New model VISE planned for 2018

Home tutor relief scheme to live on, thanks to Aussie Helpers


Exclusive: The volunteer teacher scheme known as VISE is set to live on beyond 2017 in a different guise, thanks to a $100,000 pledge by Aussie Helpers.


Exclusive: The volunteer relief teacher scheme known as VISE is set to live on beyond 2017 in a different guise, thanks to a $100,000 pledge by Aussie Helpers.

A bombshell hit rural families educating children in isolated areas at the end of May when it was announced that the Volunteers for Isolated Student Education organisation would be shutting down at the end of the year.

The group, which has been operating for 28 years, has been struggling to fill the chief executive officer’s role for the last three years, leaving it “no choice” but to shut down.

The announcement came as a shock to many, not least Quilpie’s Annabel Tully, who was juggling shearing, housework and study while VISE teachers were taking on the teaching role in her home schoolroom.

She said the program that paired retired teachers with families in remote areas to give home tutors, usually mothers, or governesses, up to six weeks off, was invaluable.

It was this sentiment that provoked long-time VISE administrator, Far North Queensland’s Lyn French, to investigate other opportunities to continue to support bush families.

“It’s too good an idea for it to fold,” she said.

“I went to Aussie Helpers and Brian (Egan, Aussie Helpers’ founder) agreed with me – he said he’d help me before I’d even finished speaking.

“He said, why would you stop doing something that’s helped rural families so much.”

“A good education is so important”

According to Brian, the concept of giving teaching mums a break and having someone professional come into rural schoolrooms was “massive”.

“I’m glad Lyn rang me,” he said. “She was distraught, she’d been a member for 25 years and it was all going to come to an end.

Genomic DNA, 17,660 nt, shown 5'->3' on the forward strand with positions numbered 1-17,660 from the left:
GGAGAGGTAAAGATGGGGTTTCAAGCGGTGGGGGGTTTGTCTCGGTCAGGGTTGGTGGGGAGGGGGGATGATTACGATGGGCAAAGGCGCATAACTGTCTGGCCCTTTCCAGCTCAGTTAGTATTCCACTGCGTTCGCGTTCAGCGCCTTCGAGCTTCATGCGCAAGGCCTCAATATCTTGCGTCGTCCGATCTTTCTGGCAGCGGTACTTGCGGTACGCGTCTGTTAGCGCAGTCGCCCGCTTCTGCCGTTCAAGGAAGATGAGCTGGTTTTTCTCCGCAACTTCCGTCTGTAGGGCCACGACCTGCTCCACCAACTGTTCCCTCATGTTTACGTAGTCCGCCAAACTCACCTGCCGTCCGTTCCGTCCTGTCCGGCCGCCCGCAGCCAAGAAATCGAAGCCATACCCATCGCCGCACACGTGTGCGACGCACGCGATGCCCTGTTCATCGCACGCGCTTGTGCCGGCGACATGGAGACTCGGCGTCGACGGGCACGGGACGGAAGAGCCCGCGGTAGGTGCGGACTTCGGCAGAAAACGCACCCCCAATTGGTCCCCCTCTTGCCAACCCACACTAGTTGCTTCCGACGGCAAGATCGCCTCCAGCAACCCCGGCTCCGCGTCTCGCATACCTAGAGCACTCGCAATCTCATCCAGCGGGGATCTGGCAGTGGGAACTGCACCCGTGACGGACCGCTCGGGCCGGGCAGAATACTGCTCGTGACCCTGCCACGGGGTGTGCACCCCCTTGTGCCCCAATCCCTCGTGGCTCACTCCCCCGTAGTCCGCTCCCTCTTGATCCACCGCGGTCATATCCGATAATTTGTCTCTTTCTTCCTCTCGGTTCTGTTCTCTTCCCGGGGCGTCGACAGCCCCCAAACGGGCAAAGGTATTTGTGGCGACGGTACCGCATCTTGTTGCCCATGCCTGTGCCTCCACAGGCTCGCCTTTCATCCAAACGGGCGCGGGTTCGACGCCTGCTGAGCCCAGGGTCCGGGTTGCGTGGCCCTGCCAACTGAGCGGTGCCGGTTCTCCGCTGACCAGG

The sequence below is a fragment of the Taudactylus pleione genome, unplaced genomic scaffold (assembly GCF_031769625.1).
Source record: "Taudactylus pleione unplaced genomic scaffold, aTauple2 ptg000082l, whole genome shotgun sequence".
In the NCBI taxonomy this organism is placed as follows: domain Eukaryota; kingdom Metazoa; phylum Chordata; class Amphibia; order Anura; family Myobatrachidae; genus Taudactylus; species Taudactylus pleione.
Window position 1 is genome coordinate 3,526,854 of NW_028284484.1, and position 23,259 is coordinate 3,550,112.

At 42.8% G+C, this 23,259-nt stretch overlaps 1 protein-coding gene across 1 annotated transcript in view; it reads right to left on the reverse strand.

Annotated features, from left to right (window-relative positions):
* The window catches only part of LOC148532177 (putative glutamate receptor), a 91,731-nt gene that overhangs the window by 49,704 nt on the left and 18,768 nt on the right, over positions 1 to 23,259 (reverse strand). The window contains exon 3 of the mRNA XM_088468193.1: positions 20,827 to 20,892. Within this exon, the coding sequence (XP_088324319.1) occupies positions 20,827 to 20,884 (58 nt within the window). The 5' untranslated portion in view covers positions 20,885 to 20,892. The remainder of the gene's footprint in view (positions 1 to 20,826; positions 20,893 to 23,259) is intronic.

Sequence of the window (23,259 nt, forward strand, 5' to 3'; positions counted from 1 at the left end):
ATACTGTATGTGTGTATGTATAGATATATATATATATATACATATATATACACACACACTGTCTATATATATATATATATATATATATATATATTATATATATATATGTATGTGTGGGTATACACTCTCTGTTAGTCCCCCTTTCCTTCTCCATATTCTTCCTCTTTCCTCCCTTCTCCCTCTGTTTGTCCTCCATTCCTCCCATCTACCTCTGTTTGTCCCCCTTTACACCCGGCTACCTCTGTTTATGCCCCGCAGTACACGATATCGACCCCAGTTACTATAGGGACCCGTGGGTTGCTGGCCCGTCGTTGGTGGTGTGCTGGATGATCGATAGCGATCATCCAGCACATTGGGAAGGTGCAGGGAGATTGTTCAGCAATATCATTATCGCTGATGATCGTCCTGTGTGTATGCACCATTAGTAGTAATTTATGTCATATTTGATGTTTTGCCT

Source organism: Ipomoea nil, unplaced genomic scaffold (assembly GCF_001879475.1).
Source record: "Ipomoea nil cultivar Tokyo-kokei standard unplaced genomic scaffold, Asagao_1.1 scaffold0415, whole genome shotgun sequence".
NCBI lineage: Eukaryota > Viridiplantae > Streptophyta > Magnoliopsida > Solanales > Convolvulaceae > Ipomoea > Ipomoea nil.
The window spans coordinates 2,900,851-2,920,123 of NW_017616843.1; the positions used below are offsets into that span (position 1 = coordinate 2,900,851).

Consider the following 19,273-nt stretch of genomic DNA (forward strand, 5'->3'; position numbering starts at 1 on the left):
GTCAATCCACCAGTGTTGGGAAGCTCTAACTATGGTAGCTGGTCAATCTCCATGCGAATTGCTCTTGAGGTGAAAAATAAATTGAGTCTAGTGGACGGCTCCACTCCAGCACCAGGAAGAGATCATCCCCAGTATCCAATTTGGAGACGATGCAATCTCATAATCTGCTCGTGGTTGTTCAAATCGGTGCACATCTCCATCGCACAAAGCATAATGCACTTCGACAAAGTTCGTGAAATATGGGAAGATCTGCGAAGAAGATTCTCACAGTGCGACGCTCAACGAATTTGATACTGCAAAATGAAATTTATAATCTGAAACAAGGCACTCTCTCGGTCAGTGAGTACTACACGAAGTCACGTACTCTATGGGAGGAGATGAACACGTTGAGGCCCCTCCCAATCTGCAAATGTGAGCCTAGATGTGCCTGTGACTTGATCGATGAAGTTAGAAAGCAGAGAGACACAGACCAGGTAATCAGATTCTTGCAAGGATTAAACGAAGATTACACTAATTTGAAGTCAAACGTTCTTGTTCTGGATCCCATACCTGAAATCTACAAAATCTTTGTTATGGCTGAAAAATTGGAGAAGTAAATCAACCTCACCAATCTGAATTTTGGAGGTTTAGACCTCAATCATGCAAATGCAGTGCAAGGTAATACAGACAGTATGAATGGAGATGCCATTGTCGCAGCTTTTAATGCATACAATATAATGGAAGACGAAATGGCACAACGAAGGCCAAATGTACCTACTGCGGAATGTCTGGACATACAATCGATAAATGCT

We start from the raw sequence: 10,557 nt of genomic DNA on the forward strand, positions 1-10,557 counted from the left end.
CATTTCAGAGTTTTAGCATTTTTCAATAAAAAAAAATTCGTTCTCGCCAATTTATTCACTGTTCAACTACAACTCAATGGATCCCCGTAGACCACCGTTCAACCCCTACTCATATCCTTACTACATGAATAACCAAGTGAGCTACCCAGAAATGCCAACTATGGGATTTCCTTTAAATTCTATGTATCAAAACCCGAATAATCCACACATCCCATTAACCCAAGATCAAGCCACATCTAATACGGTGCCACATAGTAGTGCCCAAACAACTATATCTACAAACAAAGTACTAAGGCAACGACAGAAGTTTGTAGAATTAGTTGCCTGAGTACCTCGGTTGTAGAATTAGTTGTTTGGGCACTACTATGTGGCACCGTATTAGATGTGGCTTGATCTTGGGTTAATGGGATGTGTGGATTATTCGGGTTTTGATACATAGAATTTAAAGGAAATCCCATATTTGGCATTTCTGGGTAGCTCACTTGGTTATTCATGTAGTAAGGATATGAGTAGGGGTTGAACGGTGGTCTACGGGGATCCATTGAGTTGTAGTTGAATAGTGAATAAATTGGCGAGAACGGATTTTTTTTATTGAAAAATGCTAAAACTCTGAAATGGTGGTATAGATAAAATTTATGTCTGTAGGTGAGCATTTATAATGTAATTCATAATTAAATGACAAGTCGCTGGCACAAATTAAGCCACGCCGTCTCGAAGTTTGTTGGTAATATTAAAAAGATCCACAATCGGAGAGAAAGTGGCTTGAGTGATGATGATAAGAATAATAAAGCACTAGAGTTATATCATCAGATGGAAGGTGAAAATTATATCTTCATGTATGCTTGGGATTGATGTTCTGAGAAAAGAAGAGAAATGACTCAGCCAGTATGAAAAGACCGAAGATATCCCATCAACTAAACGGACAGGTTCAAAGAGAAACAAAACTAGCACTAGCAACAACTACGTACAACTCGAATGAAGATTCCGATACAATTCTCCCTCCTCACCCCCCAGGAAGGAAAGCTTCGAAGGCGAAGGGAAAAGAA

“Giving bush kids a good education is so important, and if we can help we’ll gladly do it.”

He said his organisation was shifting its emphasis from feeding cows to helping people’s mental health and this fitted in well.

“These teachers bring partners who go out and help on the property, and they’re someone else for isolated people to talk to,” he said.

According to Brian, there was a big appetite in Australia’s major cities to help rural people in trouble, which had seen major backers such as Dick Smith come on board with his organisation.

He said Aussie Helpers had managed to raise $13m in 15 years and it was thanks to this generosity, all from private funds, that meant funds could be put towards building a new home tutor relief scheme.

The money will be spent on reimbursing the travel costs of the retired volunteer teachers that come from all corners of Australia to families in the outback, and to put up a new webpage, which will be hosted by Aussie Helpers.

VISE in its current form is voluntary, meaning that there are no paid personnel at any level, and Lyn said this would continue.

She said the service, to be known as Aussie Helpers Volunteers for Isolated Students’ Education, would be run along the same lines as VISE but would be “more streamlined” to make it easier for all involved.

She said she would be contacting schools and families between now and the end of the year to ensure a smooth transition so that the service was open and ready to use for the start of the 2018 school year.

“We’ll have more details in a few months when everything is up and running,” she said. “We’re working hard to pull it all together.”


From the front page

Sponsored by